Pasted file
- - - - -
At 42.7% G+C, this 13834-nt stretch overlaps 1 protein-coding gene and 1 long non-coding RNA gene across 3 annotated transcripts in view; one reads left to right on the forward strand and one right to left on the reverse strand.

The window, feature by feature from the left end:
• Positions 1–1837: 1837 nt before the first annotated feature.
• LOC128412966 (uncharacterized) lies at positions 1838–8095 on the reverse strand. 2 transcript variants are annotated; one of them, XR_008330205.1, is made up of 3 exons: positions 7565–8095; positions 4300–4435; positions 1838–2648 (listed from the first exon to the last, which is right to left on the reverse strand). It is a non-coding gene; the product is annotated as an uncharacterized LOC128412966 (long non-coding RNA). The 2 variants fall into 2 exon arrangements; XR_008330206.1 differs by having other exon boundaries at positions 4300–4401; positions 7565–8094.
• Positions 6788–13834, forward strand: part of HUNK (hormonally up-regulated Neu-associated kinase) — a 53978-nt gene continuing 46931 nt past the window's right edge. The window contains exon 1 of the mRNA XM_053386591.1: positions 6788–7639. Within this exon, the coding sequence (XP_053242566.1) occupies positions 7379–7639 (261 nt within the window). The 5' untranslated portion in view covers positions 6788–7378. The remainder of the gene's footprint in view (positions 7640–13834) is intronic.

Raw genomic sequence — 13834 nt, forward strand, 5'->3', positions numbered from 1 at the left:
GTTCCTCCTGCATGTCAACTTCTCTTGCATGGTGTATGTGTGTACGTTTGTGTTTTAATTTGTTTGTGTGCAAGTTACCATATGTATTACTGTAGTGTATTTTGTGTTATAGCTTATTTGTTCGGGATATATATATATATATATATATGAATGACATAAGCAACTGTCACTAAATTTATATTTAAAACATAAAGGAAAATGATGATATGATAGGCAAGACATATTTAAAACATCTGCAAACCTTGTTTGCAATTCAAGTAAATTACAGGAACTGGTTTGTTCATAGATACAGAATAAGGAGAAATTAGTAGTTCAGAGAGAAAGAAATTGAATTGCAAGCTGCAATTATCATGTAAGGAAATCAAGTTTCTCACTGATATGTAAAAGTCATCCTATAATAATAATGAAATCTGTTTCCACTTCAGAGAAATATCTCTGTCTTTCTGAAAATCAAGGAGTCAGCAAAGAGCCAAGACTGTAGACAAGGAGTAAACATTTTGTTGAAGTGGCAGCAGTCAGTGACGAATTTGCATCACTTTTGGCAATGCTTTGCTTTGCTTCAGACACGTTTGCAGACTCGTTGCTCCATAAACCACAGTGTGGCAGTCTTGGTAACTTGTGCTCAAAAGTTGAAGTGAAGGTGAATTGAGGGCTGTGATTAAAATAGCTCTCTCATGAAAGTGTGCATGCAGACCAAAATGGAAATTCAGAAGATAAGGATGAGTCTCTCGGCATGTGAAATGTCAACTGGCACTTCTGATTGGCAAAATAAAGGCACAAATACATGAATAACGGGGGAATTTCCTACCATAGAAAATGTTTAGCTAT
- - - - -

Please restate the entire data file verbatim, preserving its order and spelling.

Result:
At 42.7% G+C, this 13834-nt stretch overlaps 1 protein-coding gene and 1 long non-coding RNA gene across 3 annotated transcripts in view; one reads left to right on the forward strand and one right to left on the reverse strand.

The window, feature by feature from the left end:
• Positions 1–1837: 1837 nt before the first annotated feature.
• LOC128412966 (uncharacterized) lies at positions 1838–8095 on the reverse strand. 2 transcript variants are annotated; one of them, XR_008330205.1, is made up of 3 exons: positions 7565–8095; positions 4300–4435; positions 1838–2648 (listed from the first exon to the last, which is right to left on the reverse strand). It is a non-coding gene; the product is annotated as an uncharacterized LOC128412966 (long non-coding RNA). The 2 variants fall into 2 exon arrangements; XR_008330206.1 differs by having other exon boundaries at positions 4300–4401; positions 7565–8094.
• Positions 6788–13834, forward strand: part of HUNK (hormonally up-regulated Neu-associated kinase) — a 53978-nt gene continuing 46931 nt past the window's right edge. The window contains exon 1 of the mRNA XM_053386591.1: positions 6788–7639. Within this exon, the coding sequence (XP_053242566.1) occupies positions 7379–7639 (261 nt within the window). The 5' untranslated portion in view covers positions 6788–7378. The remainder of the gene's footprint in view (positions 7640–13834) is intronic.

Raw genomic sequence — 13834 nt, forward strand, 5'->3', positions numbered from 1 at the left:
GTTCCTCCTGCATGTCAACTTCTCTTGCATGGTGTATGTGTGTACGTTTGTGTTTTAATTTGTTTGTGTGCAAGTTACCATATGTATTACTGTAGTGTATTTTGTGTTATAGCTTATTTGTTCGGGATATATATATATATATATATATGAATGACATAAGCAACTGTCACTAAATTTATATTTAAAACATAAAGGAAAATGATGATATGATAGGCAAGACATATTTAAAACATCTGCAAACCTTGTTTGCAATTCAAGTAAATTACAGGAACTGGTTTGTTCATAGATACAGAATAAGGAGAAATTAGTAGTTCAGAGAGAAAGAAATTGAATTGCAAGCTGCAATTATCATGTAAGGAAATCAAGTTTCTCACTGATATGTAAAAGTCATCCTATAATAATAATGAAATCTGTTTCCACTTCAGAGAAATATCTCTGTCTTTCTGAAAATCAAGGAGTCAGCAAAGAGCCAAGACTGTAGACAAGGAGTAAACATTTTGTTGAAGTGGCAGCAGTCAGTGACGAATTTGCATCACTTTTGGCAATGCTTTGCTTTGCTTCAGACACGTTTGCAGACTCGTTGCTCCATAAACCACAGTGTGGCAGTCTTGGTAACTTGTGCTCAAAAGTTGAAGTGAAGGTGAATTGAGGGCTGTGATTAAAATAGCTCTCTCATGAAAGTGTGCATGCAGACCAAAATGGAAATTCAGAAGATAAGGATGAGTCTCTCGGCATGTGAAATGTCAACTGGCACTTCTGATTGGCAAAATAAAGGCACAAATACATGAATAACGGGGGAATTTCCTACCATAGAAAATGTTTAGCTAT